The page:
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These Custom Nike ‘Jesus Shoes’ Will Literally Let You Walk on (Holy) Water

The soles of the ridiculous custom Nike Air Max 97s are reportedly filled with 60cc of Holy Water.

The MSCHF X INRI “Jesus Shoes” Courtesy of MSCHF

While less discerning sneakerheads maybe be obsessed with vintage Jordans and just-released Yeezys, the true sneakerhead is actually on the hunt for shoes that no one else has. And right now, the current hottest kick around is a customized pair of Nike Air Max 97s that promise to let you walk on water—literally.

But it’s not just any water you’ll walk be walking on in MSCHF X INRI “Jesus Shoes,” but actual Holy Water. According to the shoe’s extremely over the top website, the sole of each shoe is filled with 60cc of artificially colored water sourced directly from the River Jordan that has been blessed by an ordained minister of unspecified clerical affiliation.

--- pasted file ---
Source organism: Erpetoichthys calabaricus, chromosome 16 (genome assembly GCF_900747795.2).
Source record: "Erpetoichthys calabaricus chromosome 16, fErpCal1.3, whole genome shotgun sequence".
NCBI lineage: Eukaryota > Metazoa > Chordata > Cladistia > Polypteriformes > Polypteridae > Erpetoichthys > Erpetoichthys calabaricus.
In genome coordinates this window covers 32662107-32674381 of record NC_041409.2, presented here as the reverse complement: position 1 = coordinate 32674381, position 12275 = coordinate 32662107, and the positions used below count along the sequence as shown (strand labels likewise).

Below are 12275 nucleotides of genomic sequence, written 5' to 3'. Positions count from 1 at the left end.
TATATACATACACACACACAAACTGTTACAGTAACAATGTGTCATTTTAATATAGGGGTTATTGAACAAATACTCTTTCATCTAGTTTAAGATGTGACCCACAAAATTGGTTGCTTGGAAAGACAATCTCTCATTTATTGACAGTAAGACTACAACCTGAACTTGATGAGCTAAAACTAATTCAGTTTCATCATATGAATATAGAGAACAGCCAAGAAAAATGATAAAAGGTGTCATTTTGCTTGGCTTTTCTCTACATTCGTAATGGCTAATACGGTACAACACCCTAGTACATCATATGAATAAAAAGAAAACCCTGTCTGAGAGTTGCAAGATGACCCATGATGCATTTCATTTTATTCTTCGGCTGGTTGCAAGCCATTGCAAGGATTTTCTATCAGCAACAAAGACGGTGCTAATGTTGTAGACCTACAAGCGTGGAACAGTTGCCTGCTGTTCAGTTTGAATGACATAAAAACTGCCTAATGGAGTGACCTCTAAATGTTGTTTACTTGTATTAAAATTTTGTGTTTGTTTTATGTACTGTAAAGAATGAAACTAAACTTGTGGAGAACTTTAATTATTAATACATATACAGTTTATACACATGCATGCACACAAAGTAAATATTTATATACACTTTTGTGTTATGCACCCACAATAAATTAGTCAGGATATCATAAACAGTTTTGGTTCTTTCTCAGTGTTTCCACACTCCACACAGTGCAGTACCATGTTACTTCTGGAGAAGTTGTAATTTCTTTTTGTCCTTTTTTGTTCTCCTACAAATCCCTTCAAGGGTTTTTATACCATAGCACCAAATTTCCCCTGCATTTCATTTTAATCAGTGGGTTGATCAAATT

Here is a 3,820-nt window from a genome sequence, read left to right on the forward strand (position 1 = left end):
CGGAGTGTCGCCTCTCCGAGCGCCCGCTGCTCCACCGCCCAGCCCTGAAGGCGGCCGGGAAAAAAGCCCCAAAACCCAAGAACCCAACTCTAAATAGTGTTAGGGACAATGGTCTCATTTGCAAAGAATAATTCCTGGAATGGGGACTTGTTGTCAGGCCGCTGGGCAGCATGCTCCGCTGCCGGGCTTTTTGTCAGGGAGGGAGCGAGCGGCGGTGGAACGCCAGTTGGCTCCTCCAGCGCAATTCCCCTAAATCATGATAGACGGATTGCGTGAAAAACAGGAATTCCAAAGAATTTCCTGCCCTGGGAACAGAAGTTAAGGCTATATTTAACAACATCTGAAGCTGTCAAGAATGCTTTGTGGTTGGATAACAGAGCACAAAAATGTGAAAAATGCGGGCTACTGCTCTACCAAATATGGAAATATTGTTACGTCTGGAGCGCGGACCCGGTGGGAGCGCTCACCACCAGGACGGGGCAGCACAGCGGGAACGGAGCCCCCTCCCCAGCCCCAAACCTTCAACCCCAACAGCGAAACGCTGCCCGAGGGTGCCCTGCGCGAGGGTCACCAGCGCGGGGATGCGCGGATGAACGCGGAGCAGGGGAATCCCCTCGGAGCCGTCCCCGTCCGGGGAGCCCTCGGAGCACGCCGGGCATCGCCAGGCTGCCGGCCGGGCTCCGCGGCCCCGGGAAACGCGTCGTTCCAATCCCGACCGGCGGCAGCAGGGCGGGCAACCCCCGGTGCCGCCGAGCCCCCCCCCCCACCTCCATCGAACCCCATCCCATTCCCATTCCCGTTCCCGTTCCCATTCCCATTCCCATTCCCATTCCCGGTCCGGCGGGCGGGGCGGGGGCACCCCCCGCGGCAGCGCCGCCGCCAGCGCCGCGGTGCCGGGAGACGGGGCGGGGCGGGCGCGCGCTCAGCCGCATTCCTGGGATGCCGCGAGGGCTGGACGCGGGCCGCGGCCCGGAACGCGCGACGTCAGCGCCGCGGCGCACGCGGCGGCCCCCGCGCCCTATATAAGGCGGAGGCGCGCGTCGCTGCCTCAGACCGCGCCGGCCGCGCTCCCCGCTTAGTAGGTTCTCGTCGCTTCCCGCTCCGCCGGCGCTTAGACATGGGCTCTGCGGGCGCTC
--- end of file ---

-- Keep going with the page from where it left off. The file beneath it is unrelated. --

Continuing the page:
But a sole filled with Holy Water is far from the shoe’s only religious—or sacrilegious, depending on your perspective—nod. The white and turquoise-accented sneaker also features 100-percent red wool insoles scented with Frankincense that are supposed to be a reference to the Vatican and, one would assume, Papal slippers. There’s also a steel crucifix meant to dangle from the shoe’s laces.

Other design flourishes include “MSCF” stamped on the back of the left shoe, which stands for the Brooklyn-based studio responsible for the shoes, and “INRI” on the left, which stands for Iesus Nazaraeus Rex Iudaeorum, or “Jesus the Nazarene, King of the Jews” in Latin. The shoe’s toe box is also stamped with “MT. 14:25,” a reference to the verse in the Book of Matthew in which Jesus walks on water.

The MSCHF X INRI “Jesus Shoes”

The MSCHF X INRI “Jesus Shoes”  Courtesy of MSCHF

Of course, if you actually want to buy a pair of “Jesus Shoes,” be prepared to drop a load of dough. The shoes originally sold for $1,425 when the went on sale earlier this week on Stock X but sold out within minutes. But fret not, pairs are still available on Stock X, as of press time, for those willing to pay a $300 to $2,500 markup.

The MSCHF X INRI “Jesus Shoes”

Courtesy of MSCHF

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